A healthy approach to serious violence.
Our newest recruit Andrew Bennett’s interest in public health developed - by chance!
In the late 1980s, he was appointed as a Drug Counsellor. At the same time, the UK Government decreed that ‘HIV is a greater danger to individual and public health than drug misuse’. It became clear that counselling would not prevent the spread of HIV among drug injectors. A public health, population-based approach informed by drug users and supported by Merseyside Police resulted in injecting equipment, advice and medical care being provided and low levels of HIV among injectors and the wider community.
Said Andrew: “So, what is a public health approach in the context to violence? As well as looking at population groups rather than with individual people, it’s about considering how problems can be prevented in the first place and how existing problems can be minimised and resolved. Its’s also about looking at the causes of the causes including trauma.”
During the last five years Andrew has supported several trauma and adverse childhood experiences (ACEs) initiatives including the animation for this website – see Adverse Childhood Experiences | Merseyside Violence Reduction Partnership (merseysidevrp.com)
He added: “Experiencing trauma can have long-lasting health and social consequences. Trauma often results from extreme or prolonged stress in childhood and adolescence and is often common in the lives of those who are at risk of perpetrating or experiencing violence.”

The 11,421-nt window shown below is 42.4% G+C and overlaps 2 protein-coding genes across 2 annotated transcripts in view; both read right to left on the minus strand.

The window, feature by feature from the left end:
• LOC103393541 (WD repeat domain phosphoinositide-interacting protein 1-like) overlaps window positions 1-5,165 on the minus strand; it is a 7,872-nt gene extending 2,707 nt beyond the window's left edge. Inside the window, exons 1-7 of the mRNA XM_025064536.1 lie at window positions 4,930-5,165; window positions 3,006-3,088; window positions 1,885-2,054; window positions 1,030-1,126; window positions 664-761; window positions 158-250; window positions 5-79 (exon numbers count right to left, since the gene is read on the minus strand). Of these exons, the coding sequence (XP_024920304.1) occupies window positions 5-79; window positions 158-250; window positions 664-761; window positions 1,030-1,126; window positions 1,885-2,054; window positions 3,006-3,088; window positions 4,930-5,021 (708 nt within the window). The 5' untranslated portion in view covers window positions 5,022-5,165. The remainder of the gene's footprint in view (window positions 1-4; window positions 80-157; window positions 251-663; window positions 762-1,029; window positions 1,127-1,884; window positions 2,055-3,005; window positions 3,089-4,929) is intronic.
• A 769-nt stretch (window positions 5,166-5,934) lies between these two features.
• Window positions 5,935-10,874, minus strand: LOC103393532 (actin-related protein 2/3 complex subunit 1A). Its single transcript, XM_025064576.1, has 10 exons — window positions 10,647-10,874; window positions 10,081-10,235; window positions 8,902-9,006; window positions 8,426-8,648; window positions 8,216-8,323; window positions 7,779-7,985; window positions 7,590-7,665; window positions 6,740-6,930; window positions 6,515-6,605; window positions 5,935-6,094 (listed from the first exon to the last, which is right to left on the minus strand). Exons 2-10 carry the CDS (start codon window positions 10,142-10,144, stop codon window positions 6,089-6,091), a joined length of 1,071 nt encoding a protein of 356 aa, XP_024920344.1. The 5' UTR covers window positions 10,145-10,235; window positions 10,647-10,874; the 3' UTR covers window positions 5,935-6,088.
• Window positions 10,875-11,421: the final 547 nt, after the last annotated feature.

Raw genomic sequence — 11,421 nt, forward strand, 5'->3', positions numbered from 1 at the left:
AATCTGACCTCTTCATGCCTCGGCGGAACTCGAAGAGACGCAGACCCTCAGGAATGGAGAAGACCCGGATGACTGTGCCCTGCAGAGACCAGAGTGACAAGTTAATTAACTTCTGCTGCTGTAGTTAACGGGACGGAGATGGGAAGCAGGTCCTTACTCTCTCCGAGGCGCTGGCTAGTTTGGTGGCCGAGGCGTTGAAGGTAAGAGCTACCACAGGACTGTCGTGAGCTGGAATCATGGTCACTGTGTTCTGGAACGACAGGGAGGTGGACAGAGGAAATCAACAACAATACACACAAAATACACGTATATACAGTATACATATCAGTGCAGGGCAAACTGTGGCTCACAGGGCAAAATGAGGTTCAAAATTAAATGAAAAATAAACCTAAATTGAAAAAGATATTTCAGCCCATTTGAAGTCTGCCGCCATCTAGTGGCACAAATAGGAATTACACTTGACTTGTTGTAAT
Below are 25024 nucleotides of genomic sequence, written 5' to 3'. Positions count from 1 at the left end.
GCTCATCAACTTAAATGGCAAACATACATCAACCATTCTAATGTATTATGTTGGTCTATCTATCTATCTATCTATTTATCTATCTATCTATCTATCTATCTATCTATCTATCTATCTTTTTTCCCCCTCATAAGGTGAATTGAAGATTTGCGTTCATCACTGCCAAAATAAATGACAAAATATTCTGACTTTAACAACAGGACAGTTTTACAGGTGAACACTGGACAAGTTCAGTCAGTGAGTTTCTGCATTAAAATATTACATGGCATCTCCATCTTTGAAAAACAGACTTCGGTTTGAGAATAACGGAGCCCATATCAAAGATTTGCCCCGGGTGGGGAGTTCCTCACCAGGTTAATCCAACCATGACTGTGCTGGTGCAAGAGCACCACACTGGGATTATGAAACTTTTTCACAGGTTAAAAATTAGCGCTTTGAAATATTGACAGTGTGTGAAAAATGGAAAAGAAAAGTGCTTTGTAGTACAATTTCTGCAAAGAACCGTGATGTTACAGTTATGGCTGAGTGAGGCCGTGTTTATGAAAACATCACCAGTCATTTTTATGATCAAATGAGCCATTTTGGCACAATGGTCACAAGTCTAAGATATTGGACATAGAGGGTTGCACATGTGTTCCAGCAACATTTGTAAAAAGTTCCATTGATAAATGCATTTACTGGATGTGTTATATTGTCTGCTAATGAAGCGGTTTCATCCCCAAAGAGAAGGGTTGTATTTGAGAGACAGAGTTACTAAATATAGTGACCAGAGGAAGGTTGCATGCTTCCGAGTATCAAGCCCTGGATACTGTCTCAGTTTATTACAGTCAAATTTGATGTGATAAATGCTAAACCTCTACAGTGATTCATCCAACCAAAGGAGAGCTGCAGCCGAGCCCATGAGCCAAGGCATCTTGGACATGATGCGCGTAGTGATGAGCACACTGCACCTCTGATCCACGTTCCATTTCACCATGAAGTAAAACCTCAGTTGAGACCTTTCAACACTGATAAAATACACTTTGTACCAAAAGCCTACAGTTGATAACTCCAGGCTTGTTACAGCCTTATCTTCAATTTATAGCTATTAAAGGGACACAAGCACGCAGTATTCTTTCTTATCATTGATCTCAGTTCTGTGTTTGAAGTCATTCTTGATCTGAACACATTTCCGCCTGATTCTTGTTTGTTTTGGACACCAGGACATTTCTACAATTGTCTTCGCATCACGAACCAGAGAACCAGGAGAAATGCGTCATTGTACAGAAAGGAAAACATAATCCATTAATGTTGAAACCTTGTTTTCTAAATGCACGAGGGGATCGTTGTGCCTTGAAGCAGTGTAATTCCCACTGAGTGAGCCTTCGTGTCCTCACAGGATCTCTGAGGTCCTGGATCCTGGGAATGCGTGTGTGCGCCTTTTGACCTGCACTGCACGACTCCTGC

Andrew says that understanding the consequences of trauma is important. Continued Andrew: “Avoidance, memory problems, poor decision-making skills and aggression are ‘normal’ consequences of trauma. A trauma-informed approach recognises behaviours such as drinking, drug taking and violence as ‘survival strategies’ and in doing so enables services to engage with people in a more effective way. A trauma informed approach asks, ‘what happened to you?’ rather than ‘what’s wrong with you?”’
Looking back, Andrew is proud of his contribution in reducing the spread of HIV and saving lives. He concluded: “But opportunities were missed to help people by not recognising the link between trauma and problematic drinking and drug taking.
It is easy to focus upon what is wrong. What we need to look at, what is strong. Having discovered the causes of problems (trauma, for example), we must build young peoples’ resilience. People need positive role models, supportive relationships and connection with their communities.”
Andrew Bennett is the new Public Health Lead for the Merseyside Violence Reduction Partnership.